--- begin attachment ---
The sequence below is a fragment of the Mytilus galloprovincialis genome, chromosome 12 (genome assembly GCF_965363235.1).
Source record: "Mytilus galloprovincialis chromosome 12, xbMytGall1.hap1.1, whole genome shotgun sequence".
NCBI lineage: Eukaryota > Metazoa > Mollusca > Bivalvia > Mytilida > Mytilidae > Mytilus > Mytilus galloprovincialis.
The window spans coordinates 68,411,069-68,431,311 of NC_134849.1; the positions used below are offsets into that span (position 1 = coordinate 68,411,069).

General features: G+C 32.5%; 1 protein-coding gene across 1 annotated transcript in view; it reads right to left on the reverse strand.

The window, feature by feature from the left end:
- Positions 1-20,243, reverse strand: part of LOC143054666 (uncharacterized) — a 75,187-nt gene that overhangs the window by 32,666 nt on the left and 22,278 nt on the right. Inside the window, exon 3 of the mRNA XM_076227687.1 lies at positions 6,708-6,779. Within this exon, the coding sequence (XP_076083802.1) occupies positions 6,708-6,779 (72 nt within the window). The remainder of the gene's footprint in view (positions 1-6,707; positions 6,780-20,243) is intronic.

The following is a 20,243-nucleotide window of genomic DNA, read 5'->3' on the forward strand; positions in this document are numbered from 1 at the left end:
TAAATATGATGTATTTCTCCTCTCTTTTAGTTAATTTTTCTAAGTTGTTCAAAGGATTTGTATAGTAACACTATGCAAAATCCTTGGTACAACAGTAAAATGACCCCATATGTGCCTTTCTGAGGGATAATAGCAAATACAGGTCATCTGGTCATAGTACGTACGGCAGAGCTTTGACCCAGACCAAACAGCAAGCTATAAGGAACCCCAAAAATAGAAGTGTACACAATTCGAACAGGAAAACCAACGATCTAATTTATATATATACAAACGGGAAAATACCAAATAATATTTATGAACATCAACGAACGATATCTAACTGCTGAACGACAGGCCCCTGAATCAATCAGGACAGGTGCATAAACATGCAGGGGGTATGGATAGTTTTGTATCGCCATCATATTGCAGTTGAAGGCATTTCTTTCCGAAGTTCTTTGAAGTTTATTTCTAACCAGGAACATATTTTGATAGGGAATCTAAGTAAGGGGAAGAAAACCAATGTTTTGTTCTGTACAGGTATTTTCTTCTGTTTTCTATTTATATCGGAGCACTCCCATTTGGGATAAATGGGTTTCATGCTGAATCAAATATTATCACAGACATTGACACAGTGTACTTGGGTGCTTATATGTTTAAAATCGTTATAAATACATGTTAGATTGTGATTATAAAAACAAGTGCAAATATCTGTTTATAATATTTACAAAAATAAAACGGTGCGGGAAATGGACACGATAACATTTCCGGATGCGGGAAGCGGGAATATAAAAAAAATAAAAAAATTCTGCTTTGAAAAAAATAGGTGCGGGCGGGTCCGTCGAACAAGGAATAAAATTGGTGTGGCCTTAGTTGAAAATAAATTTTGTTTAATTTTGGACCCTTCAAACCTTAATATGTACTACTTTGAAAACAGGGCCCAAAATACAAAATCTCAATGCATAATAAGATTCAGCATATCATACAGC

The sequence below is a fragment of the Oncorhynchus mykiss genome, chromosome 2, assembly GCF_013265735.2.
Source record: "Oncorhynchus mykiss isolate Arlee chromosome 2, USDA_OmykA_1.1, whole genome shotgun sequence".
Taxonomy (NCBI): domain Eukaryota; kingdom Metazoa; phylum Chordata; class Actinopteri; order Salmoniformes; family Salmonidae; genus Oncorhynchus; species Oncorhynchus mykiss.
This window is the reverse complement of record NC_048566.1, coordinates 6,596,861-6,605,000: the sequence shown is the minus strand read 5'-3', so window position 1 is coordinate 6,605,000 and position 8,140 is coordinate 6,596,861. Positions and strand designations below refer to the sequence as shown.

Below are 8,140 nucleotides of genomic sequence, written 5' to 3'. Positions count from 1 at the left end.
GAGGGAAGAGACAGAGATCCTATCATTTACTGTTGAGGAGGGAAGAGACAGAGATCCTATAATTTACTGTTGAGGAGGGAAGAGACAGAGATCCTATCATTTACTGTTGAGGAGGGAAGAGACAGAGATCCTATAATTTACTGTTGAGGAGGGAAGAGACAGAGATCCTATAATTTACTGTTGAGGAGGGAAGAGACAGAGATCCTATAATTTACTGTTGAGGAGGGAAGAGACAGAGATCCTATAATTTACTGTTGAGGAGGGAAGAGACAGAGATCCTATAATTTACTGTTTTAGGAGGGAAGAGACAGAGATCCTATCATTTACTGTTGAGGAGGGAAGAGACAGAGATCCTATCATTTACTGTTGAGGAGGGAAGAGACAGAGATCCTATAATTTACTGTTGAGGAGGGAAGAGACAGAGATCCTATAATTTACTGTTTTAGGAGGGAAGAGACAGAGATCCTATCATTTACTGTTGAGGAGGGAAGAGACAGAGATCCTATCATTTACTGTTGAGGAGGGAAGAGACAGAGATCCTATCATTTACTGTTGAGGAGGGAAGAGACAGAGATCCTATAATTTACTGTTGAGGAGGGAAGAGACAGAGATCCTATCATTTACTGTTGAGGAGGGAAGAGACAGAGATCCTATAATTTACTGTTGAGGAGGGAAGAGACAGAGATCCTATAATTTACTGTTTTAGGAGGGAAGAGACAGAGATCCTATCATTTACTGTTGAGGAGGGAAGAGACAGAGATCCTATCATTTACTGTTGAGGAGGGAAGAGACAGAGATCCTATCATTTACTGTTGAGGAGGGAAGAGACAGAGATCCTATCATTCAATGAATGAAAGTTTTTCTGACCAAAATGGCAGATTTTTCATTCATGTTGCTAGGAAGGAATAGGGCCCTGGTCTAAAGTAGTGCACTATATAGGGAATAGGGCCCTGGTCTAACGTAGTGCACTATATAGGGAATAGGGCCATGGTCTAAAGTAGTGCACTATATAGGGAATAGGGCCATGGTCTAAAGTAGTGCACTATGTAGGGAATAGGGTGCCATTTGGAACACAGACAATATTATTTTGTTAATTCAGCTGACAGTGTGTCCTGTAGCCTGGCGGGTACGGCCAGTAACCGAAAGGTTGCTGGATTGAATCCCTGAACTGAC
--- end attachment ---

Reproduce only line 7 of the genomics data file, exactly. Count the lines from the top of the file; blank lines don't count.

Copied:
- Positions 1-20,243, reverse strand: part of LOC143054666 (uncharacterized) — a 75,187-nt gene that overhangs the window by 32,666 nt on the left and 22,278 nt on the right. Inside the window, exon 3 of the mRNA XM_076227687.1 lies at positions 6,708-6,779. Within this exon, the coding sequence (XP_076083802.1) occupies positions 6,708-6,779 (72 nt within the window). The remainder of the gene's footprint in view (positions 1-6,707; positions 6,780-20,243) is intronic.